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Two One Off Hospitality Stars Break Out on Their Own—Sort Of

Cosmo Goss and Erling Wu-Bower are taking over the former Tavernita space in River North.

(clockwise from top left) Erling Wu-Bower, Cosmo Goss, Joshua Tilden, Terry Alexander, Paul Kahan, and Donnie Madia   Photos: Derek Richmond, Marc Hauser, and Brian Willette

Last week, One Off Hospitality announced a unique new arrangement with two of its young stars: Cosmo Goss and Erling Wu-Bower (head chef for the Publican brand and for Nico Osteria, respectively) will leave their posts this year to form a new restaurant group with Joshua Tilden, One Off’s director of strategic operations. Taking the name Underscore Hospitality, the trio plans to open a new restaurant in River North by the end of the year. Goss calls the concept “California hearth cuisine”—heavily seasonal produce and proteins “kissed by the fire.”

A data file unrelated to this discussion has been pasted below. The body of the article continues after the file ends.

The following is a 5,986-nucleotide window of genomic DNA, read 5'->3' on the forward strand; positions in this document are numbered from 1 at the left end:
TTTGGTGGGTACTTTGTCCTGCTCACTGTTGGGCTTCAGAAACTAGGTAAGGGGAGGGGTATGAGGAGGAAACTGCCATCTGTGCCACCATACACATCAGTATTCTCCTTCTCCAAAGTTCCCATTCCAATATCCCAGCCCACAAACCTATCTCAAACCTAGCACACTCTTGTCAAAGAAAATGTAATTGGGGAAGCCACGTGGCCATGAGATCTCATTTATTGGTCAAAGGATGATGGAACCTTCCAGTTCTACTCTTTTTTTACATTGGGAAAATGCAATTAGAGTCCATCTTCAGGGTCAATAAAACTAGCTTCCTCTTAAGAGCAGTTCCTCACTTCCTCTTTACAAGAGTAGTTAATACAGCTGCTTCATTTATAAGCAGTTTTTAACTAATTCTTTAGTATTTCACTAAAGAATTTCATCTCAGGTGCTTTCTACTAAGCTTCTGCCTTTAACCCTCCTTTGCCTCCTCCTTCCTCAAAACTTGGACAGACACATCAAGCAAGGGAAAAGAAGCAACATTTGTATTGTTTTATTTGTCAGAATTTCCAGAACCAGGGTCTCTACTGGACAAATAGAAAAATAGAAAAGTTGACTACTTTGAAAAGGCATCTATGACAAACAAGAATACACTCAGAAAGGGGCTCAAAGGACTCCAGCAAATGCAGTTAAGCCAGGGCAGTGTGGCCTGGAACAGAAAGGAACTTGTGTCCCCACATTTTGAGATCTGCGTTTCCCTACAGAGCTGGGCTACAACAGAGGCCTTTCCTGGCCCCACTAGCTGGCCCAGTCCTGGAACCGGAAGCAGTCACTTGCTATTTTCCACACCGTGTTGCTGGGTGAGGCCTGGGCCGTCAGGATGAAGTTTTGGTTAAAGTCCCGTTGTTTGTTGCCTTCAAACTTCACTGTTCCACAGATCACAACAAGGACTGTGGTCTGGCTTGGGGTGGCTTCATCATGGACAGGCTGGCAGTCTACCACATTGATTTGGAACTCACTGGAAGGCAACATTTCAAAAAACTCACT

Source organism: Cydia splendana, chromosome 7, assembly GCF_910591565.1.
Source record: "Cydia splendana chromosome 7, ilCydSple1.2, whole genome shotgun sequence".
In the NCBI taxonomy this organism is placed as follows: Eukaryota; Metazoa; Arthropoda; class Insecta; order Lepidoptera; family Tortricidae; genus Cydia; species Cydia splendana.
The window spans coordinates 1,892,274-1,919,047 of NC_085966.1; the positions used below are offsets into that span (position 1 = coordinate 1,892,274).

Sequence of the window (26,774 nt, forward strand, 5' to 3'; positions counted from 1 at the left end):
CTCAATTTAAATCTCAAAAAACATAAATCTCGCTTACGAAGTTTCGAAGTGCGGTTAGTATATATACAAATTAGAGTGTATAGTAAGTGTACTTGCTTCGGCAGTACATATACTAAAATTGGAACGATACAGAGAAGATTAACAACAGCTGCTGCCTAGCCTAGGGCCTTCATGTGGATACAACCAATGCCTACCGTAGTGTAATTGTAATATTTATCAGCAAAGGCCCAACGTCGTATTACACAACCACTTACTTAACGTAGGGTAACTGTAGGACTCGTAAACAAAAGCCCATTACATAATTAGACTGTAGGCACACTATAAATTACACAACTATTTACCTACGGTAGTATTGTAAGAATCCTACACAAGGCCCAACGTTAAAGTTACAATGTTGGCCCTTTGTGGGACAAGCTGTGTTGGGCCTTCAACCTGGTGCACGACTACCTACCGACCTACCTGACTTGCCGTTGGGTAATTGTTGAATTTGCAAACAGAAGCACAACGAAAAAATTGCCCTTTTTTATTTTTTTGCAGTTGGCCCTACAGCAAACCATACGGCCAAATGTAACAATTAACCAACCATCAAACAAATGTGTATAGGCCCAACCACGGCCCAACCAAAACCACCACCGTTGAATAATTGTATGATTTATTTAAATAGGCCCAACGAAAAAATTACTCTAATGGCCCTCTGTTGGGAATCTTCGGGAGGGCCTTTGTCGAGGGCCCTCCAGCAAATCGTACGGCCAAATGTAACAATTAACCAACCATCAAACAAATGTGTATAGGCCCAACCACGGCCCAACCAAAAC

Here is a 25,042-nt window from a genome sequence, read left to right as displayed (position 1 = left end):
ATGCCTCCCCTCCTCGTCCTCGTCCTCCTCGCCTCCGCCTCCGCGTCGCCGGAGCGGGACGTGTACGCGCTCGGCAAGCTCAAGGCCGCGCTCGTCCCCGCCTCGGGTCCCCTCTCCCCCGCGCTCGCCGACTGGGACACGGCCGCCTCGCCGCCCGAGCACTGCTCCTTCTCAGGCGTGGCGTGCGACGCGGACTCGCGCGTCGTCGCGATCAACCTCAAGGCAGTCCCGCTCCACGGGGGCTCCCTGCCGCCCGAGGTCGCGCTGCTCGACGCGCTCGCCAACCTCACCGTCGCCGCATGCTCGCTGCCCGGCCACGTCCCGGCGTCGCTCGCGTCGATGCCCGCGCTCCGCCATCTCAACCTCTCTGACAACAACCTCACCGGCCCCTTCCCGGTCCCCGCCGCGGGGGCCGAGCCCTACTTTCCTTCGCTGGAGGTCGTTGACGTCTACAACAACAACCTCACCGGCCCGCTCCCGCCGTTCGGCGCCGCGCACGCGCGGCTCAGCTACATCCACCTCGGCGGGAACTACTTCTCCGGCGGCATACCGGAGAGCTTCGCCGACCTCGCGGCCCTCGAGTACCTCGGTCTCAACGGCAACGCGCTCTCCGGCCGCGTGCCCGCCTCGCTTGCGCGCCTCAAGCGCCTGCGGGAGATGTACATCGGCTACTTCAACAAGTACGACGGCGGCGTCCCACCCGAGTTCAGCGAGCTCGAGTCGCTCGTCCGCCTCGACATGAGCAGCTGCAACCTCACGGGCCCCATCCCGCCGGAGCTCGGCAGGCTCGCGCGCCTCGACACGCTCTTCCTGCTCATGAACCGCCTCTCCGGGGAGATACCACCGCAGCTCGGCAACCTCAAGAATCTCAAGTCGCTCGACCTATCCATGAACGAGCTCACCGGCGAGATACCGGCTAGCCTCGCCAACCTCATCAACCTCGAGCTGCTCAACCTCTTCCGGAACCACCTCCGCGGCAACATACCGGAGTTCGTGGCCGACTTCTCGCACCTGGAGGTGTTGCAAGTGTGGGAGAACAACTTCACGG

Chef defections are a dime a dozen, but there’s no bad blood between the former business partners. Three of One Off’s big shots (Donnie Madia, Terry Alexander, and Paul Kahan) plan to partner with Underscore on their debut. Tilden will serve double duty, consulting on logistics and strategy for both groups.

The upcoming concept (which doesn’t yet have a name) will occupy the space that once housed Tavernita at 151 West Erie. Parts and Labor Design NYC, a New York firm specializing in restaurant rehabs, will overhaul the space. The floor plan is still a bit raw, but diners can expect an elegant, rustic atmosphere, with a big bar and an open kitchen with an unimpeded view to the restaurant’s beating heart: its twin wood-burning ovens.

Here’s where things get interesting: One of the ovens will be a “beehive,” which, true to its name, looks like a cozy little dome. In a beehive, Goss says, the fire lives right in the middle of the oven, which makes for artfully charred meats and veggies. The other will be a traditional, Italian-style wood-burner, ideal for pizzas, focaccia, and flatbreads. But, we ask, does pizza really count as Californian cuisine?

“Pizza,” Goss says, “belongs to the world.”

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